- Foundry Select Arsenault Farmhouse Desk $210 (save $190)

- Symple Stuff Clay Mesh Task Chair $128 (save $121)

- Three Posts Salina Standard Bookcase $183 (save $617)

- Lorell Hard Floor Chairmat $52 (save $39)

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Duolingo’s Free Virtual Convention Will Cover How “Black Languages Matter” and More

Duolingo's mascot "Duo" will be in attendance, too.
Duolingo's mascot "Duo" will be in attendance, too.
Duolingo

Last September, a few hundred language enthusiasts gathered in London for Duolingo’s first annual convention, or “Duocon.” They attended panels, decorated cupcakes to look like the Duolingo owl, and generally celebrated their love of language. In light of the pandemic, this year’s Duocon will be all-virtual—and while that means you’ll have to bake your own cupcakes, it also means you can attend without leaving home.

The free event, which takes place this Saturday, September 26, boasts an exciting list of speakers covering a wide range of language-related topics. Participants will get a behind-the-scenes look at Duolingo itself: illustrator Greg Hartman will talk about creating the app’s cast of characters, for example, and software engineer Joseph Rollinson will discuss how he gauges the program’s effectiveness. Other experts will focus on the broader implications of language. Among them is Dr. Anne Charity Hudley, a linguistics professor at the University of California, Santa Barbara, who studies how the language used in classrooms can (often negatively) impact the education of students from diverse racial backgrounds.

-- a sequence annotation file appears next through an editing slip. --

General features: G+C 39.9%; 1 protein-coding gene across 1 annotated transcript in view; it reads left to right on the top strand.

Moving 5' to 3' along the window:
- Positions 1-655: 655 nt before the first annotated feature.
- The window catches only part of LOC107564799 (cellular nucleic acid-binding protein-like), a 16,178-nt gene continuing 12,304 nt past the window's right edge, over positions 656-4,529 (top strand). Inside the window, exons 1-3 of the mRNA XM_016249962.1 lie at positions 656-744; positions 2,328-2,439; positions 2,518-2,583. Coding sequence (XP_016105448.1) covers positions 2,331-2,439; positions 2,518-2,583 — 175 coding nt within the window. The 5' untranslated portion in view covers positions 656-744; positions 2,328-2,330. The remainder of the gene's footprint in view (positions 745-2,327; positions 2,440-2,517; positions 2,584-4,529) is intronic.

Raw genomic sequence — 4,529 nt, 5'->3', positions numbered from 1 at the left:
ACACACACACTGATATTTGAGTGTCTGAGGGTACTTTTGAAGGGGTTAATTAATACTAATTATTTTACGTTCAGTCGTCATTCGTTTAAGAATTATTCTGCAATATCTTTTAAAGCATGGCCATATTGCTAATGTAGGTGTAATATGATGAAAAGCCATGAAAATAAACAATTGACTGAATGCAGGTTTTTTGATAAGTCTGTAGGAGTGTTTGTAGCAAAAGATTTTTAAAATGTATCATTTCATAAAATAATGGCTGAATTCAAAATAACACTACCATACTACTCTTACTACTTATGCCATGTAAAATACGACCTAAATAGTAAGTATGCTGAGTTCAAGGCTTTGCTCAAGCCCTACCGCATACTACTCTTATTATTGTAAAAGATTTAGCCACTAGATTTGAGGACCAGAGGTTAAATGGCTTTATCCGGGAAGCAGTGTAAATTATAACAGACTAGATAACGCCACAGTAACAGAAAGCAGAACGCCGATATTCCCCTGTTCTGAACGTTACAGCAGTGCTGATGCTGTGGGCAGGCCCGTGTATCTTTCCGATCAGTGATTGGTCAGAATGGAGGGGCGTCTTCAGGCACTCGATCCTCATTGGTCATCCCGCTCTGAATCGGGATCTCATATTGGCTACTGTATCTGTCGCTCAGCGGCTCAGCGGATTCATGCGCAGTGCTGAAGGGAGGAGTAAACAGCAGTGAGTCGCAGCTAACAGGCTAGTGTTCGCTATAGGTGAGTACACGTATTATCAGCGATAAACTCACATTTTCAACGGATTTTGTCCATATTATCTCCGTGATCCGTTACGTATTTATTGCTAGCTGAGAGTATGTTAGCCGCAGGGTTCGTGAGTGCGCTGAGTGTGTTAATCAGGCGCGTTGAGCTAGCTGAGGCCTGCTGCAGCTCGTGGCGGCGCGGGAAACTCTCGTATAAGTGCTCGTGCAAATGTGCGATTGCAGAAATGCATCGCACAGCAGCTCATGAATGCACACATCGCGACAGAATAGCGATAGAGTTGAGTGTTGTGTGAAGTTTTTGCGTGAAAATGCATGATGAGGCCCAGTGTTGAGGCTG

Her talk, titled “Black Languages Matter: Learning the Languages and Language Varieties of the Black Diaspora,” illuminates the influences of Black language on American culture as a whole. As Hudley explains, it goes beyond common examples from sports and entertainment.

“There is no U.S. without the harsh and real legacy of slavery and strength that enslaved people had to create culture in a new place, in contact with those around them. So, the language and culture are embedded in how we think about the U.S.” she tells Mental Floss. “The big influences [are] in the discourses about what key U.S. concepts mean to us—like liberation, freedom, and justice. Black people taught the U.S.—and the world—what it means to have a history of oppression and still be proud.”

Dr. Hudley's Duocon lecture is a must-see.Duolingo

When you learn about language variations, you’re gaining insight into the lives of the people who speak them—how they “eat, sleep, learn, work, and create community and identity,” Hudley says. Language can also help preserve those traditions when you’re unable to actually practice them.

“One aspect from Black culture my students and I have been talking about a lot during the pandemic is the language of Black cookouts [and] barbecues. We can’t safely have [them] in person, but we can talk about them—and that language helps keep our cultural memory alive and our cultural practices intact,” she says. “What we eat at the cookout, how we negotiate who brings and cooks what (and who is even allowed to cook, as in: who can make the potato salad) are all culturally situated and negotiated through language.”

And since language is so intimately linked to culture, teaching someone that a certain word or pronunciation is “broken English”—and forcing them to stop using it—is a harmful way of separating them from who they are.

“A person is their language and their culture—colonizers knew this,” Hudley explains. “By telling someone their language was broken, it was a very effective way to colonize their mind and make them very quickly and effectively ashamed of their entire being. We have to make people aware of this process and actively dismantle it.”

Learn more by tuning into Hudley’s Duocon presentation at 2:10 p.m. EST this Saturday, which you can register for here.